An explosion in the use of ultrasound, MRI, and CT scans is driving what Mayo Clinic researchers are calling an "epidemic" in the diagnosis and treatment of low-risk thyroid cancers that are not likely to ever cause symptoms or death.
In a new report published online in the British Medical Journal, medical investigators with the Mayo Clinic Center for the Science of Health Care Delivery argue that an increasing gap between the rate of thyroid cancer and deaths from the disease suggests that low-risk forms of the disease are being overdiagnosed and overtreated.
"High tech imaging technologies such as ultrasound, CT, and MRI can detect very small thyroid nodules many of which are slow growing papillary thyroid cancers," said lead researcher Juan Pablo Brito, a health care delivery specialist at Mayo Clinic. "This is exposing patients to unnecessary and harmful treatments that are inconsistent with their prognosis."
Brito noted the surgical removal of all or part of the thyroid gland is costly procedure and can cause complications such as low calcium levels and nerve injury. Surgical removal procedures in the United States have tripled in the past 30 years — from 3.6 per 100,000 people in 1973 to 11.6 per 100,000 people in 2009, Brito said.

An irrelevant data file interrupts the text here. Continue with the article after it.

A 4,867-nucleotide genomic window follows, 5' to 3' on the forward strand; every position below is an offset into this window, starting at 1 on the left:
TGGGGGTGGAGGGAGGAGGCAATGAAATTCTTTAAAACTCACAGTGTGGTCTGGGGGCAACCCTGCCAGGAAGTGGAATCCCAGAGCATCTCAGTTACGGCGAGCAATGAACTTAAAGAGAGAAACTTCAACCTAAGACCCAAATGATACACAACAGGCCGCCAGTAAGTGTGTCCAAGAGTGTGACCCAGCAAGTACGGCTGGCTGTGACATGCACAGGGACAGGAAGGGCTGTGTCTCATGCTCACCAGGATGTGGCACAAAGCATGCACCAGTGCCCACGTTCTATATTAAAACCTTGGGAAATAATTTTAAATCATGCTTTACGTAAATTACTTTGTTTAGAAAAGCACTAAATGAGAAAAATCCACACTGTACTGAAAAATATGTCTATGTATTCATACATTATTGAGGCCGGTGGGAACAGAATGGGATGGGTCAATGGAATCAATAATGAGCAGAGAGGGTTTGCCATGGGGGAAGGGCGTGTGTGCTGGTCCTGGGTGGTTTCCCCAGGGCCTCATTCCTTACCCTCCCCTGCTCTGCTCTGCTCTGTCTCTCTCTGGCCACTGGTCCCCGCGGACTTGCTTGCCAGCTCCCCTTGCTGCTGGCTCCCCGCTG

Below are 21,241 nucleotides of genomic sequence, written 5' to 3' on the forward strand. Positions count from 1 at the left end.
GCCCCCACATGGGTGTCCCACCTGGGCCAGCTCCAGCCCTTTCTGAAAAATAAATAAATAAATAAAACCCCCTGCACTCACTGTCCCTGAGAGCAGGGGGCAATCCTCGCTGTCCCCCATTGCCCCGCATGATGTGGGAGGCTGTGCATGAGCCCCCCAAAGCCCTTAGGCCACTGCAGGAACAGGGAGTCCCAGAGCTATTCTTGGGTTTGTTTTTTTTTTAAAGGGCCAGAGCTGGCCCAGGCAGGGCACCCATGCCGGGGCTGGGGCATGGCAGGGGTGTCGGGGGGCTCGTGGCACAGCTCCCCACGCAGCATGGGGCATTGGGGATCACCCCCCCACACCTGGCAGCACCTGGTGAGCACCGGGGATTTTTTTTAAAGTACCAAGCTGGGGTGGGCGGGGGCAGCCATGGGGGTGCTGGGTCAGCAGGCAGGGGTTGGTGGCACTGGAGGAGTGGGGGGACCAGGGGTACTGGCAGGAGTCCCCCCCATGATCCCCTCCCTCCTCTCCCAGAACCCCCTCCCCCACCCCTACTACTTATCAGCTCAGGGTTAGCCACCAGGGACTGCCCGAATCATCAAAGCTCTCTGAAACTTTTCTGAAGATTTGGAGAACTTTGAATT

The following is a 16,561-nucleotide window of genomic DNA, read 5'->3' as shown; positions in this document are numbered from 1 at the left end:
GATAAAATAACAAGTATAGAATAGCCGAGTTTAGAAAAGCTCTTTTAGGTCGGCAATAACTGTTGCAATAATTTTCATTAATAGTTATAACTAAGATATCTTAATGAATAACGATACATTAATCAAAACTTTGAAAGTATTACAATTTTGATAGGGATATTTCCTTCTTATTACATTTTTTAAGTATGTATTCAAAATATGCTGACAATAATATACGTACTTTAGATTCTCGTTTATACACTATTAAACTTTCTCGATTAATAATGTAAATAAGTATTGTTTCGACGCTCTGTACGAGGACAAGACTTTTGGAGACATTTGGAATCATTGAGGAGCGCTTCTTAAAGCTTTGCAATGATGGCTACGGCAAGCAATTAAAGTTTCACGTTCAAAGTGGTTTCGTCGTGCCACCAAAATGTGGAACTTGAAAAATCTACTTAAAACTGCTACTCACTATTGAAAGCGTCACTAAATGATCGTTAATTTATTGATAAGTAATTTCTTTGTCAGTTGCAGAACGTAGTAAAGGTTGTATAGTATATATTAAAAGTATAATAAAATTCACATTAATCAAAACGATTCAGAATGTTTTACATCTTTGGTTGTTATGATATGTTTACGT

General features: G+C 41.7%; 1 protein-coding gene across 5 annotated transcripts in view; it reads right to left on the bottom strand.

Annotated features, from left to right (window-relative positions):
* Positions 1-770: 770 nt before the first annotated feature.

"Uncertainty about the benefits and harms of immediate treatment for low-risk papillary thyroid cancer should spur clinicians to engage patients in shared decision-making to ensure treatment is consistent with the research evidence and patient goals," he added.
Brito recommended using a new term that connotes a favorable prognosis for low-risk thyroid cancers, such as microPapillary Lesions of Indolent Course (microPLIC). A new term would make it easier for clinicians to offer patients the choice of active surveillance — watchful waiting, which not occurs for patients with low-risk prostate cancer — instead of immediate and often intensive treatment.
He also called for additional research to identify the appropriate care for these patients.
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